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### Course: 8th grade (Eureka Math/EngageNY)>Unit 2

Lesson 2: Topic B: Sequencing the basic rigid motions

# Non-congruent shapes & transformations

Congruent shapes are the same size and shape. Rigid transformations, like translations, keep shapes congruent, but dilations are not rigid transformations because they change the size. So, if we use a dilation to map one shape onto another, they are not congruent. Created by Sal Khan.

## Want to join the conversation?

• When I take the test (at school) on this topic, we're not going to have the tools that you have when you showed us. So my question is, how do you know if the two shapes are congruent without using the tools?

In other words, is there a way to use the graph coordinates to figure out if the two shapes are congruent or not??
(16 votes)
• i think even though this comment was a while ago you can take the dimensions of one and the dimensions of the other and see if they are the exact same
(7 votes)
• Is radi plural for radius?
(4 votes)
• Yes, but the correct spelling is radii (ray·dee·ai).
(6 votes)
• how do you find out if 2 are similar or congruent on regular pencil and paper?
(4 votes)
• You can use distance formula to prove that the sides are congruent, and that if the sides are congruent, then the shapes are congruent, but that takes a long time and is annoying. Later you will learn a bunch of postulates that prove congruence.
(4 votes)
• Would it make a difference if she instead first dilated then translated the circle?
(2 votes)
• It doesn't matter. Dilation is not a rigid transformation and will not conserve congruence.
(7 votes)
• How will this help me get a job?
(5 votes)
• Idk Idk idk ikd idk idk
(1 vote)
• Is there such thing as a non-rigid transformation?
(3 votes)
• Yes, most transformations of the plane are non-rigid. The transformation which maps each point (x, y) to (x²+y², xy) is non-rigid, since it doesn't map straight lines to straight lines.
(4 votes)
• they say at nothing
(3 votes)
• *:O*OOOO ;:O :O O O；O ;O : O:O ; ;o;:Ooo ;OO

*:O :O:O :: O;O:O*
`:O vrey shock !1!11`
(0 votes)
• i did the same question on the next practice
(3 votes)
• What is exactly a translation and a dilation?
(3 votes)
• EDIT

I messed up with my explanation of dilation here, so look at my next response in comments. Thanks to david severin for pointing it out.

translation is moving up, down, left, right or a combination, then a dilation is more complicated

Dilation is basically stretching or compressing, so making a graph wider, or longer or skinner or something. for example, tae the simple x^2. if you had 4x^2 the graph would be stretched upward by a factor of 4, so it would get skinnier. if instead it was (2x)^2 this is a horizontal compress by a factor of 2. It's worth noting these two are the same, so a vertical stretch is a horizontal compress and vice versa.

What do they mean? well a vertical stretch means the point (2,4) will increase vertically by quadrupling the y value, so it turens to (2,16). so the y vlue is multiplied. a compress divides the coordinates. so horizontal compress would cut the x value in half so (2,4) would become (1,4)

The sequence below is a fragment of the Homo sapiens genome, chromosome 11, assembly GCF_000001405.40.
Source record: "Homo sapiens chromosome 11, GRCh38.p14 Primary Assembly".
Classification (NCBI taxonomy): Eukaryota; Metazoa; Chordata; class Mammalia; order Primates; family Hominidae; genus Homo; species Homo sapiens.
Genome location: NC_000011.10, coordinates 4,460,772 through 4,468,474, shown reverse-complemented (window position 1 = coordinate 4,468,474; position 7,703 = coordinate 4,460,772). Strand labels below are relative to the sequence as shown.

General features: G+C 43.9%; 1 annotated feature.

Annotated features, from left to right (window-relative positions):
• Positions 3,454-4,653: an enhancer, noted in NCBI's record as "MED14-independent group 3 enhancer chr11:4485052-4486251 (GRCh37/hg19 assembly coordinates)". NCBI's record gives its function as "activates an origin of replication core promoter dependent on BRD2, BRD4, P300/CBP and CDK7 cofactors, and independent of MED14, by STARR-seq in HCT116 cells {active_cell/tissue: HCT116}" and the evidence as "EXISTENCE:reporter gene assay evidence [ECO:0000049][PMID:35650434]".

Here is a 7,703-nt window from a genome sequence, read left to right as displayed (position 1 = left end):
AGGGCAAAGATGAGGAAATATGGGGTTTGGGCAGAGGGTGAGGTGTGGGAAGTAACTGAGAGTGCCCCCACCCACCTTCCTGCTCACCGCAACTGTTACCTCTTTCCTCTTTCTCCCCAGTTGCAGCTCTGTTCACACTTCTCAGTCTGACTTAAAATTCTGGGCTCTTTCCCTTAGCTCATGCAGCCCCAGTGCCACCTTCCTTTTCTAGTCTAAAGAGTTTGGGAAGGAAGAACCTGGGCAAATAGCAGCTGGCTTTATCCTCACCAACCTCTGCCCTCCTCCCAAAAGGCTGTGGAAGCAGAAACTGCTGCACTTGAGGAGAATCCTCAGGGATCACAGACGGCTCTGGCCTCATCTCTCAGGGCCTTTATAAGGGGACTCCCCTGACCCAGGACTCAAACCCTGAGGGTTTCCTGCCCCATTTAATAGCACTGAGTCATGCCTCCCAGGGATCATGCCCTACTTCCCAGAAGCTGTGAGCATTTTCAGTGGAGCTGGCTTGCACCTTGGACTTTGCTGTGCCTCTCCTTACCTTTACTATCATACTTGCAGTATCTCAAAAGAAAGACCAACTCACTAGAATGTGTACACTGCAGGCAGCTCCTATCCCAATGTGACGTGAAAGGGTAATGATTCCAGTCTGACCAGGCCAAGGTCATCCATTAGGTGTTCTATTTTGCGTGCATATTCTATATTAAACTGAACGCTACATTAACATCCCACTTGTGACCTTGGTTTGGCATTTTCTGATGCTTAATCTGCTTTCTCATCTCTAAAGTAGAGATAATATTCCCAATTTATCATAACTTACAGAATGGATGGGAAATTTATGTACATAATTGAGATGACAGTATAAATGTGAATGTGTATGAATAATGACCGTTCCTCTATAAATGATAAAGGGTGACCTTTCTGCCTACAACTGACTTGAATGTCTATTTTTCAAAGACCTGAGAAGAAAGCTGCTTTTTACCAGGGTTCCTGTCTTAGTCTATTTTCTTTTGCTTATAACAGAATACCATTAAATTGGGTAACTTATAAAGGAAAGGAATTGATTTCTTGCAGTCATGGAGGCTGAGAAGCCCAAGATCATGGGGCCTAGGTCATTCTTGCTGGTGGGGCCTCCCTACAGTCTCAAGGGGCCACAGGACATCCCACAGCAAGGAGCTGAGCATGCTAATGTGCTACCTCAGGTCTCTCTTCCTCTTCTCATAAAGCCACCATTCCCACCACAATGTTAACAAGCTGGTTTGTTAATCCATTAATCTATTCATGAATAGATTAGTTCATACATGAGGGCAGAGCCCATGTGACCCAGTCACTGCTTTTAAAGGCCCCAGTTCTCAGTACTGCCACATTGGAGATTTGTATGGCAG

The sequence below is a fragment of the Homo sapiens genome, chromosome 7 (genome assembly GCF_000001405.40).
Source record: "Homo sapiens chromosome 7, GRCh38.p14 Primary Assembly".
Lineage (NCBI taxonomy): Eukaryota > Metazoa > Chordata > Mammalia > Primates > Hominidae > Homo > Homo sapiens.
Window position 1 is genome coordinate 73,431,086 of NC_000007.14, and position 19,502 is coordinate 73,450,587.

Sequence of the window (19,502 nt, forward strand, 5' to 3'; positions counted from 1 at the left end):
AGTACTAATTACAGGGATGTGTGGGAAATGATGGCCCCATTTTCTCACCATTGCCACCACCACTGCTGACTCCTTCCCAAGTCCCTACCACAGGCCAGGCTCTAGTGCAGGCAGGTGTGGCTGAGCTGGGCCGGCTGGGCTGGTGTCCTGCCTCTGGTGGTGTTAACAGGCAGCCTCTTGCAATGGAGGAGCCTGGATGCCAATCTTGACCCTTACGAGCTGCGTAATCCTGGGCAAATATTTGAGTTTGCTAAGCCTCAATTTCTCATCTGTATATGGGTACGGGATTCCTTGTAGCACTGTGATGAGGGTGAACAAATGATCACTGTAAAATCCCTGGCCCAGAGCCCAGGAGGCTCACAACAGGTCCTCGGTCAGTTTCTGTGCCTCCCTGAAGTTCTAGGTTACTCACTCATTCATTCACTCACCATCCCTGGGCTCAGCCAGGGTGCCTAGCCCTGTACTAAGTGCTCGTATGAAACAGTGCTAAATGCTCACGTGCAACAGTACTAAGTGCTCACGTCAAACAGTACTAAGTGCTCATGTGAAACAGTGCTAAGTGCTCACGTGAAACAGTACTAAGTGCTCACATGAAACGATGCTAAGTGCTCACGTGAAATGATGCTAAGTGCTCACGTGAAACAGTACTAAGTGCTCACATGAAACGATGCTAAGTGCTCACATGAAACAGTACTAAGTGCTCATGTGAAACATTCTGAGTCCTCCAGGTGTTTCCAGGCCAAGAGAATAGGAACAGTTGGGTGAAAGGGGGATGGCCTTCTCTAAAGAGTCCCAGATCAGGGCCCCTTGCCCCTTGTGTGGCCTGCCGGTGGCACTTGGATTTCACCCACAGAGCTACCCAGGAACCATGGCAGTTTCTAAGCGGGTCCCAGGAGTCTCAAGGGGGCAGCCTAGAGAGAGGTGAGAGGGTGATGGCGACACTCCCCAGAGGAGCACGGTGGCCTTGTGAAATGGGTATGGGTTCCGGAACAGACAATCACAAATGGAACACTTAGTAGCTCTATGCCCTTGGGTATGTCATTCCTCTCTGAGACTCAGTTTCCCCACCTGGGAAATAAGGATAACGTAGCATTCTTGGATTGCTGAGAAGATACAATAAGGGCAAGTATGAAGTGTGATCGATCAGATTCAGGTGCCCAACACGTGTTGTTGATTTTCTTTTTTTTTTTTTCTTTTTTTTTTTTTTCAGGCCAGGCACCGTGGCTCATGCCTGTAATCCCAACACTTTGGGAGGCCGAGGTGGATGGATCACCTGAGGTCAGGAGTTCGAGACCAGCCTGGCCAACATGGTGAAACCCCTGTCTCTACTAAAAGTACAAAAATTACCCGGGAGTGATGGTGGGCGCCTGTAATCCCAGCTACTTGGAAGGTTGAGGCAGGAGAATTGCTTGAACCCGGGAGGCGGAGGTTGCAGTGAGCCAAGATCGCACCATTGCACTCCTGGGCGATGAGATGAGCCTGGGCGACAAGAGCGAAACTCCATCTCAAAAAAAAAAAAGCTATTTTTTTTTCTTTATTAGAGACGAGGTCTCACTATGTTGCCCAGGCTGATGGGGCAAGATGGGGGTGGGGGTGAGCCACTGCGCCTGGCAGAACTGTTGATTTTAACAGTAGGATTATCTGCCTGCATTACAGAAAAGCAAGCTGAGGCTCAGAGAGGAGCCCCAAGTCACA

Let me know if this doesn't make sense.
(2 votes)
• is there other basic rigid motions other than reflect,translate, and rotate?

as said in
(3 votes)
• Those three translations are the three basic geometric translations besides dilation.
(2 votes)

## Video transcript

- [Instructor] We are told, Brenda was able to map circle M onto circle N using a translation and a dilation. This is circle M right over here. Here's the center of it. This is circle M, this circle right over here. It looks like at first, she translates it. The center goes from this point to this point here. After the translation, we have the circle right over here. Then she dilates it. The center of dilation looks like it is point N. She dilates it with some type of a scale factor in order to map it exactly onto N. That all seems right. Brenda concluded, "I was able to map circle M "onto circle N using a sequence "of rigid transformations, "so the figures are congruent." Is she correct? Pause this video and think about that. Let's work on this together. She was able to map circle M onto circle N using a sequence of transformations. She did a translation and then a dilation. Those are all transformations, but they are not all rigid transformations. I'll put a question mark right over there. A translation is a rigid transformation. Remember, rigid transformations are ones that preserve distances, preserve angle measures, preserve lengths, while a dilation is not a rigid transformation. As you can see very clearly, it is not preserving lengths. It is not, for example, preserving the radius of the circle. In order for two figures to be congruent, the mapping has to be only with rigid transformations. Because she used a dilation, in fact, you have to use a dilation if you wanna be able to map M onto N because they have different radii, then she's not correct. These are not congruent figures. She cannot make this conclusion.